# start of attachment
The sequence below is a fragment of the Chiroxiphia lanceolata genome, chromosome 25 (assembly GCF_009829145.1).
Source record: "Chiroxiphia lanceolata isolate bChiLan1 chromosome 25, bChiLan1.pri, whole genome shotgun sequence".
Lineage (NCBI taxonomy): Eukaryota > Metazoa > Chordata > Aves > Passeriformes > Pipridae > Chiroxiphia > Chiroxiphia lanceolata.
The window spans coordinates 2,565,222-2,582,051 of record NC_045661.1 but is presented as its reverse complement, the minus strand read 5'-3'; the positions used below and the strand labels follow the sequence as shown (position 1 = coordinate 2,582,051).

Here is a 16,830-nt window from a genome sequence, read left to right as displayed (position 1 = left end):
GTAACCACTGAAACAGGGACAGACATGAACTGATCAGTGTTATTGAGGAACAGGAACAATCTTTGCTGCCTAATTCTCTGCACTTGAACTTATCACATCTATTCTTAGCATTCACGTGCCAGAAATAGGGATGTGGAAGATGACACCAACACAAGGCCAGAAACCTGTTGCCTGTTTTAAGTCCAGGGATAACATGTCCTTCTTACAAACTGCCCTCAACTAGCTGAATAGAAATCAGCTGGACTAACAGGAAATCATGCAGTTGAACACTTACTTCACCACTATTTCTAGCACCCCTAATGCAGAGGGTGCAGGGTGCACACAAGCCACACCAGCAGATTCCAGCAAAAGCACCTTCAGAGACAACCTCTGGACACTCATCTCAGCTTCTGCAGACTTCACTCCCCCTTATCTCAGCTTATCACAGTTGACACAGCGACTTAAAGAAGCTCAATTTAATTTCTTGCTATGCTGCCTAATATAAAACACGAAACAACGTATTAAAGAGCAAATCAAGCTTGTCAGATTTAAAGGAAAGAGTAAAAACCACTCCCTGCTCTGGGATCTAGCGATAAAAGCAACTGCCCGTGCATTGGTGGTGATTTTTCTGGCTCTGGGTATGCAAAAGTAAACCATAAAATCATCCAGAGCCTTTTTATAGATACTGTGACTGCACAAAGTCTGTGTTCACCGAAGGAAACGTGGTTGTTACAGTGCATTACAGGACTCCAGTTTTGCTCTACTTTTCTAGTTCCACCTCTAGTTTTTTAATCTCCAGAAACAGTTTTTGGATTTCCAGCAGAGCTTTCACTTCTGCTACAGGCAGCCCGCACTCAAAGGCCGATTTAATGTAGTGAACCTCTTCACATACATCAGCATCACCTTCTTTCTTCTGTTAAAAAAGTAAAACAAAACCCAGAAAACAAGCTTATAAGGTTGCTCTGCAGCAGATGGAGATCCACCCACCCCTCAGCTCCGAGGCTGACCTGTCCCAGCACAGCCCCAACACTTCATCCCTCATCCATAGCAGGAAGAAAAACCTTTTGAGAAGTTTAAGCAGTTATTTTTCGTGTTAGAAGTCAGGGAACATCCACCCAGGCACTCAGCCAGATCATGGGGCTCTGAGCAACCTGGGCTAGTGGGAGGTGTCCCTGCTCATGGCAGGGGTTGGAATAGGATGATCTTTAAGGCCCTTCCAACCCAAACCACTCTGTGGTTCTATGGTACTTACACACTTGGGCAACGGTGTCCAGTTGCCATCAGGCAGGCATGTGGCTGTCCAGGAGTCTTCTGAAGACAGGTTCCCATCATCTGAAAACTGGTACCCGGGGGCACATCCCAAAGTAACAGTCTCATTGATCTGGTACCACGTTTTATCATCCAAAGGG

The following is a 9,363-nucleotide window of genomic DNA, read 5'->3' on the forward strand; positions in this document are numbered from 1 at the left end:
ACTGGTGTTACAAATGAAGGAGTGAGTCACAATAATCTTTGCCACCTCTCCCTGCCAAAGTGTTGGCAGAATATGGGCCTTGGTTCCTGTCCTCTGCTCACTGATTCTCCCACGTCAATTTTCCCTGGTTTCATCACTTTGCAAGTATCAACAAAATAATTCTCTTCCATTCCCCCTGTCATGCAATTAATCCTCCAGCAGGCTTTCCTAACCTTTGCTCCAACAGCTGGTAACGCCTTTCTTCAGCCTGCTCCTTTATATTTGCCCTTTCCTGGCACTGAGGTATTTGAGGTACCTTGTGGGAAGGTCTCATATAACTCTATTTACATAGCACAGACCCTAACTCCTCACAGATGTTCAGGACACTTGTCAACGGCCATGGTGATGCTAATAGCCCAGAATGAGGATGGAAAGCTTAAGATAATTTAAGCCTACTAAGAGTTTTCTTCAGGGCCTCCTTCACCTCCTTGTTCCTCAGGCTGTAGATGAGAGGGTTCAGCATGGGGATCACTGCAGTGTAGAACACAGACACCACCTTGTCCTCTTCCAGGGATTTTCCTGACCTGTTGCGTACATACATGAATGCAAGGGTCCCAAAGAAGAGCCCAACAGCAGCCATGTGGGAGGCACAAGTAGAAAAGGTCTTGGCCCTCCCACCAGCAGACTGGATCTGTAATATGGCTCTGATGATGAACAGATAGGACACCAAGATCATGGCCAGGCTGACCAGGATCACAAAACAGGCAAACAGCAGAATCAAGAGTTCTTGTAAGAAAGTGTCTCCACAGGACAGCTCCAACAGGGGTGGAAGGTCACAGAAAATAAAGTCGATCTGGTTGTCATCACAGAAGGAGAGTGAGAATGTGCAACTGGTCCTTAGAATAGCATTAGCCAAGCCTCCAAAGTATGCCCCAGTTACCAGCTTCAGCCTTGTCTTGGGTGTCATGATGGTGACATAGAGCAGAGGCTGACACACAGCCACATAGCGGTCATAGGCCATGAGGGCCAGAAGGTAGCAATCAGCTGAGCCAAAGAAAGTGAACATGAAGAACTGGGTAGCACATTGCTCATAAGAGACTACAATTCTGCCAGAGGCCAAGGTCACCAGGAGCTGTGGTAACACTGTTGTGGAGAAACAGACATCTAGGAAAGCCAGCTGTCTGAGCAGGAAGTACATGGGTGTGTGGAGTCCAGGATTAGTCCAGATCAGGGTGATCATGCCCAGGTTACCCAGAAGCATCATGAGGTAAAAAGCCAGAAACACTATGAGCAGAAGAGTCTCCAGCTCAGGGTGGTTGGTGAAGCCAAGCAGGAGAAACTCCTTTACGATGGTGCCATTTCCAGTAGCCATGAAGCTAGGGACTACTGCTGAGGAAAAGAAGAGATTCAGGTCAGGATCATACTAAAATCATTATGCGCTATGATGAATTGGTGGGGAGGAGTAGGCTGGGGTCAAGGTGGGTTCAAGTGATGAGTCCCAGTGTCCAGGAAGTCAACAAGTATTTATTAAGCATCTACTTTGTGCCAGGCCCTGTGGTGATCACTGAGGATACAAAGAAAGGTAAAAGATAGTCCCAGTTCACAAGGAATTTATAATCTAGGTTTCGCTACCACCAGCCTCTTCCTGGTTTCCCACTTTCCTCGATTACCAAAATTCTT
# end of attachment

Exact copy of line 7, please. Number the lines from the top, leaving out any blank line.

The following is a 9,363-nucleotide window of genomic DNA, read 5'->3' on the forward strand; positions in this document are numbered from 1 at the left end: